GRAND DESIGNS TOPPLED
|Thornbridge has survived into
the 21st century
They stood firm throughout the
ages, home to generations, but in the last century many mansions across
the region have been brought to the ground - not by war, or storms
- but by bulldozer. Inside Out finds out more.
During the last century,
many grand mansions were demolished across the region because the upkeep
was just too much for families who lived in them.
High taxation, divorce within inheriting families, individual
conflicts and general incompetence all played a part in the break-up and
break-down of these great estates.
Inside Out joins local historians Maxwell Craven and Mick Stanley who
have spent the last 25 years investigating the stories behind these lost
Gone in the blink of an eye
|The fall of the mansions|
Below are the number of mansions pulled down in
the East Midlands between the early 20s and the late 1960s:
- Derbyshire 53
- Leicestershire 28
- Lincolnshire 50
- Nottinghamshire 20
During the last hundred years, over a thousand country
homes were burnt down and blown up right across England.
Much of the nation's heritage disappeared and the East
Midlands lost some of its finest stately homes.
"For hundreds of years country houses underpinned,
with its estate, a sustainable rural community," explains Maxwell.
"Nobody thought it would end."
The buildings sacrificed ranged from the Rococo magnificence
of Nottinghamshire's Nuthall Temple to the Baroque splendour of Derbyshire's
History for sale
When Clumber stately home in Nottinghamshire was demolished
in 1938, the local newspaper loyally declared the decision was necessitated
by heavy taxation.
However if truth be known, for generations the property's
owners had been hopeless financial managers.
|Mick and Maxwell
go on the trail of the lost mansions|
Living on such a grand scale was no longer affordable
or in indeed the fashion.
It was not just the building that was to be lost forever,
but its contents too.
"It was not just demolished, but incredible sales
of all the amazing contents," describes Susanna Smith of the National
"Rooms stuffed full of great masterpieces, French
furniture and amazing statuary."
Clumber was one of the great treasure houses of the age.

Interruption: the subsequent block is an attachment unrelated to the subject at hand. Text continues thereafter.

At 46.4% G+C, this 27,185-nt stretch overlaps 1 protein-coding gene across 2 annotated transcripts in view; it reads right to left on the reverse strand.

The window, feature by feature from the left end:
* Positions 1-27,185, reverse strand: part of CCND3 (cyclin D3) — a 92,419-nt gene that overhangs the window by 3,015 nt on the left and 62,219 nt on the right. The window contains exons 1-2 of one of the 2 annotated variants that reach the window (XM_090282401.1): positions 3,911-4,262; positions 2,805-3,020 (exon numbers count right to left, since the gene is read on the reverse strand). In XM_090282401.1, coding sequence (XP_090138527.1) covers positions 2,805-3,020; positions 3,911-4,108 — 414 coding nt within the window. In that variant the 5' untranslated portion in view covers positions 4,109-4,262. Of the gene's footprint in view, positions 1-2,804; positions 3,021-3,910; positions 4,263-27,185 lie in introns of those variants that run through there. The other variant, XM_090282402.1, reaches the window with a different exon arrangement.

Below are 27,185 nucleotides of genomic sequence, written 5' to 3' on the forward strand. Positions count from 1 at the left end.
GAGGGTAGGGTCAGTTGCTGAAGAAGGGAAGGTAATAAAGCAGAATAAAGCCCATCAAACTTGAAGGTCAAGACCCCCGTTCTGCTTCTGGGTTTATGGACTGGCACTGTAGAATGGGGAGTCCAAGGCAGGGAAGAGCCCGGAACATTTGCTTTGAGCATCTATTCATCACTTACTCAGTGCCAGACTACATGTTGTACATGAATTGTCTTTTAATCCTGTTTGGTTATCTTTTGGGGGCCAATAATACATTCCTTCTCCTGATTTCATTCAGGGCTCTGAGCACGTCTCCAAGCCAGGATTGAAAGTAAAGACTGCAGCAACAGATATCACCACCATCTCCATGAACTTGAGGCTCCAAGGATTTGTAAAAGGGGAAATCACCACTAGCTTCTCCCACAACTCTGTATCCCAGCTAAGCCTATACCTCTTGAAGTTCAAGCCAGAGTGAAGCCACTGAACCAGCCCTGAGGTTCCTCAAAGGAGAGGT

Sadly with little export protection laws much of its contents are now
thought to be in America.
But all is not lost. Inside Out tracks down many of the
Hall's fixtures and fittings to a house in Derbyshire.
Second hand goods
Thornbridge Hall in Derbyshire is now home to a vast
array of statues, facades and fountains originally belonging to Clumber.
Hall benefited from Clumber's downfall|
Henry Boot Construction were contracted to demolish Clumber
after a fire in 1938. It was Charles Boot that was responsible for bringing
the many items to Thornbridge, although the bulk were lost to private
buyers through auction.
"Looking at the pictures we have of Clumber there
was a huge amount of things," describes Jim Harrison of Thornbridge
Hall. "Where it all ended up is anyone's guess."
Although Thornbridge Hall benefited from the fall of
Clumber, many other grand country houses suffered very bleak prospects.
Country estates and the way they were run had to be changed
drastically if they were to be spared demolition.
Facing the future
Sir Richard FitzHerbert of Tissington Hall is living
proof that adaptability is the key if stately homes are to beat the bulldozers.
lion from Thornbridge Hall is safe from the bulldozers|
The FitzHerberts have held the land at Tissington for
nearly 600 years. And with ingenuity and resourcefulness, the house can
look forward to another 600.
"We've had to look at a different source of income
in order to maintain the balance," explains Sir Richard.
"In the last 15 years we've turned the ratio from
70:30 agricultural to business income around the other way.
"Now 30% of our income is agricultural, the other
70% is tourism."
There's no doubt that the last hundred years saw a crisis
for Britain's stately homes. But although many estates were lost forever,
thankfully far more survived.
With the presence of the National Trust and resourceful
estate owners such as Sir Richard, the region's stately homes can hopefully
look forward to a brighter and more secure future, providing generations
of Britain's a small glimpse into a world that once was.